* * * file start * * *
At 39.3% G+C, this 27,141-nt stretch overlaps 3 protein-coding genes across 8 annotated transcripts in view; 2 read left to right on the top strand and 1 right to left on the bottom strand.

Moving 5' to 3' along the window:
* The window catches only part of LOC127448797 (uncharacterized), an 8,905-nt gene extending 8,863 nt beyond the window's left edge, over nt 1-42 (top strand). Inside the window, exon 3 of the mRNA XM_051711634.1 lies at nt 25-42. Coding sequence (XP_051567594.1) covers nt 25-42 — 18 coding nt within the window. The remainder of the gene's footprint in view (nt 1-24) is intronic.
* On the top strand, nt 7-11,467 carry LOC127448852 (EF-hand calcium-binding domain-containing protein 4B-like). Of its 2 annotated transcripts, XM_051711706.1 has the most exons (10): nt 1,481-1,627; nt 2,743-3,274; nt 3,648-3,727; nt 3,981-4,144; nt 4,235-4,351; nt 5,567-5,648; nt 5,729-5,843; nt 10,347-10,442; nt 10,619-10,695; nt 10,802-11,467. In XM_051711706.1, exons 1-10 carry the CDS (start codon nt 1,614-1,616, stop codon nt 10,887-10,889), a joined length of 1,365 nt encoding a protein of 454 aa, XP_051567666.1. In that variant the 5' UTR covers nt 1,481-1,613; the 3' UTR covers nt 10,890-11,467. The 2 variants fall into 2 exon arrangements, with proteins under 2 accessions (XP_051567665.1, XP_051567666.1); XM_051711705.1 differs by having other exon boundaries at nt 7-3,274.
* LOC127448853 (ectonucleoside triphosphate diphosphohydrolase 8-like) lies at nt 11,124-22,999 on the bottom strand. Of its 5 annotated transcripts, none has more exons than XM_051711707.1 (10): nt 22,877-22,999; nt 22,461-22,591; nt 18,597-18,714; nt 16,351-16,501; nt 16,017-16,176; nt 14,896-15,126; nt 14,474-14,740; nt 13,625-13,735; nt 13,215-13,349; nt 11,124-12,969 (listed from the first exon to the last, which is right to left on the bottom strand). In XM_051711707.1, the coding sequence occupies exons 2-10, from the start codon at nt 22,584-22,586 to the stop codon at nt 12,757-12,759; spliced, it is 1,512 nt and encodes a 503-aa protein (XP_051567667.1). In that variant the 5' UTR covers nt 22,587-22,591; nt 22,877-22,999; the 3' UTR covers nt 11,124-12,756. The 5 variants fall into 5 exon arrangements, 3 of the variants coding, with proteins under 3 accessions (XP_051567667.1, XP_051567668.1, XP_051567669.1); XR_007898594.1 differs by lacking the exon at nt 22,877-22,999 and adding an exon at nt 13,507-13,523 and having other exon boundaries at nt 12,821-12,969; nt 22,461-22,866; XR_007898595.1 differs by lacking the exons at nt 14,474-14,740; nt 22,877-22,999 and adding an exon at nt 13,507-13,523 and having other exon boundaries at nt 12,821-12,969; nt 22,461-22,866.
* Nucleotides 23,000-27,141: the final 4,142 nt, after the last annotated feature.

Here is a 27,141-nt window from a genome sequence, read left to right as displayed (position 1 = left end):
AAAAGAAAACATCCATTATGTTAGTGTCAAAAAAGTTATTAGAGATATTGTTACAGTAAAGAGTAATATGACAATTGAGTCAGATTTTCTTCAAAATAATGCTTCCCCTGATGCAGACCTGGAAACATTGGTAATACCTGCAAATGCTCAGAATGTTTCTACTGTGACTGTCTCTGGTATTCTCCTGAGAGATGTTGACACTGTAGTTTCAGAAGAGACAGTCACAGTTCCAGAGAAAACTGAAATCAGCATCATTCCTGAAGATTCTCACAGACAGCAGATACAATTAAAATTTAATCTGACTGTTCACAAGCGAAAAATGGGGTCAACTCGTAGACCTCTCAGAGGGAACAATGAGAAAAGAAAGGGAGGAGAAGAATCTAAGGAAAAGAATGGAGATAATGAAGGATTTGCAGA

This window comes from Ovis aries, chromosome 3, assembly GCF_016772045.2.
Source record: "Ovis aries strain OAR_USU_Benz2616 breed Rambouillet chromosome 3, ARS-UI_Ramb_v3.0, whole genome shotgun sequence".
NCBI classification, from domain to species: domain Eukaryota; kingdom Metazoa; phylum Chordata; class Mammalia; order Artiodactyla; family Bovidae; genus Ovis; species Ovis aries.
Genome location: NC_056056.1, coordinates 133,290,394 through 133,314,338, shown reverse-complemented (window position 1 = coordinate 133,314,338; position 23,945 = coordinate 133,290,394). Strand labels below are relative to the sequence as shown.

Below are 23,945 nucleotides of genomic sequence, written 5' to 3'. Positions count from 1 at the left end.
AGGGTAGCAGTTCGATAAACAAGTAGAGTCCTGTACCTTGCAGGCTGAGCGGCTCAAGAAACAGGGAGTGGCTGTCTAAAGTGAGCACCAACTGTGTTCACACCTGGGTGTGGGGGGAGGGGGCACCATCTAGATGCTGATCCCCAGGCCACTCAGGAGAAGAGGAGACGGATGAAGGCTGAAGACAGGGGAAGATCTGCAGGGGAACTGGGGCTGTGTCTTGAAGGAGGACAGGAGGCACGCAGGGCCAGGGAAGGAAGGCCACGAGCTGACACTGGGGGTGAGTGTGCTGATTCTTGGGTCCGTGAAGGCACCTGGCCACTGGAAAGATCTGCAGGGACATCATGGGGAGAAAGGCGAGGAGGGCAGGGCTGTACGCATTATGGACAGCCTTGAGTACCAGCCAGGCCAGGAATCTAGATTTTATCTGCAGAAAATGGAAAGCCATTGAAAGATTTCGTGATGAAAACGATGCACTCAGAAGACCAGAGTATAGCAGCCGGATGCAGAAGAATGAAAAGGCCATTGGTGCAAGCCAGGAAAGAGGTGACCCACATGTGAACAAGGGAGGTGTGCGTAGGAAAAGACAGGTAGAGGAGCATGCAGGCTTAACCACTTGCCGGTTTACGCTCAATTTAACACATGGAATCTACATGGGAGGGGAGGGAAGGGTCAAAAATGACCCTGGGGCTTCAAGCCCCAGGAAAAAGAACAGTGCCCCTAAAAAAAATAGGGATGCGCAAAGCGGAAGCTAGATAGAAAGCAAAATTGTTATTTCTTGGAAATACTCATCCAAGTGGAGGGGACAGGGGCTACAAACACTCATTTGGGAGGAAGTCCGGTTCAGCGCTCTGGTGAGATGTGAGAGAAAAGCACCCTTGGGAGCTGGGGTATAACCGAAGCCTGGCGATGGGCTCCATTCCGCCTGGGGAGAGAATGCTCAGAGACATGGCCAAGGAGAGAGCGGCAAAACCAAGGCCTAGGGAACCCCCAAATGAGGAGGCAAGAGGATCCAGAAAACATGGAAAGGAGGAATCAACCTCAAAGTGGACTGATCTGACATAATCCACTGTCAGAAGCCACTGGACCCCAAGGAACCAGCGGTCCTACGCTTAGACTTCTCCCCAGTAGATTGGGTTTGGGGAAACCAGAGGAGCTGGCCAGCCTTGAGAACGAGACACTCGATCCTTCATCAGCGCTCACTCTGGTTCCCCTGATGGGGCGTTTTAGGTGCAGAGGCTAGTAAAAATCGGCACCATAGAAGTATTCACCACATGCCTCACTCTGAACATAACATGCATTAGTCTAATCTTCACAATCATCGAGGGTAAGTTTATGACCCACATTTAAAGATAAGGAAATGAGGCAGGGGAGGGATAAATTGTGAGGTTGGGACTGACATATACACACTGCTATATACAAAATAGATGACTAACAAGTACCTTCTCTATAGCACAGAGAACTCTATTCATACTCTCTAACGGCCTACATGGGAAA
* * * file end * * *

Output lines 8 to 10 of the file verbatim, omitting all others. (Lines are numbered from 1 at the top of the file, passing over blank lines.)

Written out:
AAAAGAAAACATCCATTATGTTAGTGTCAAAAAAGTTATTAGAGATATTGTTACAGTAAAGAGTAATATGACAATTGAGTCAGATTTTCTTCAAAATAATGCTTCCCCTGATGCAGACCTGGAAACATTGGTAATACCTGCAAATGCTCAGAATGTTTCTACTGTGACTGTCTCTGGTATTCTCCTGAGAGATGTTGACACTGTAGTTTCAGAAGAGACAGTCACAGTTCCAGAGAAAACTGAAATCAGCATCATTCCTGAAGATTCTCACAGACAGCAGATACAATTAAAATTTAATCTGACTGTTCACAAGCGAAAAATGGGGTCAACTCGTAGACCTCTCAGAGGGAACAATGAGAAAAGAAAGGGAGGAGAAGAATCTAAGGAAAAGAATGGAGATAATGAAGGATTTGCAGA

This window comes from Ovis aries, chromosome 3, assembly GCF_016772045.2.
Source record: "Ovis aries strain OAR_USU_Benz2616 breed Rambouillet chromosome 3, ARS-UI_Ramb_v3.0, whole genome shotgun sequence".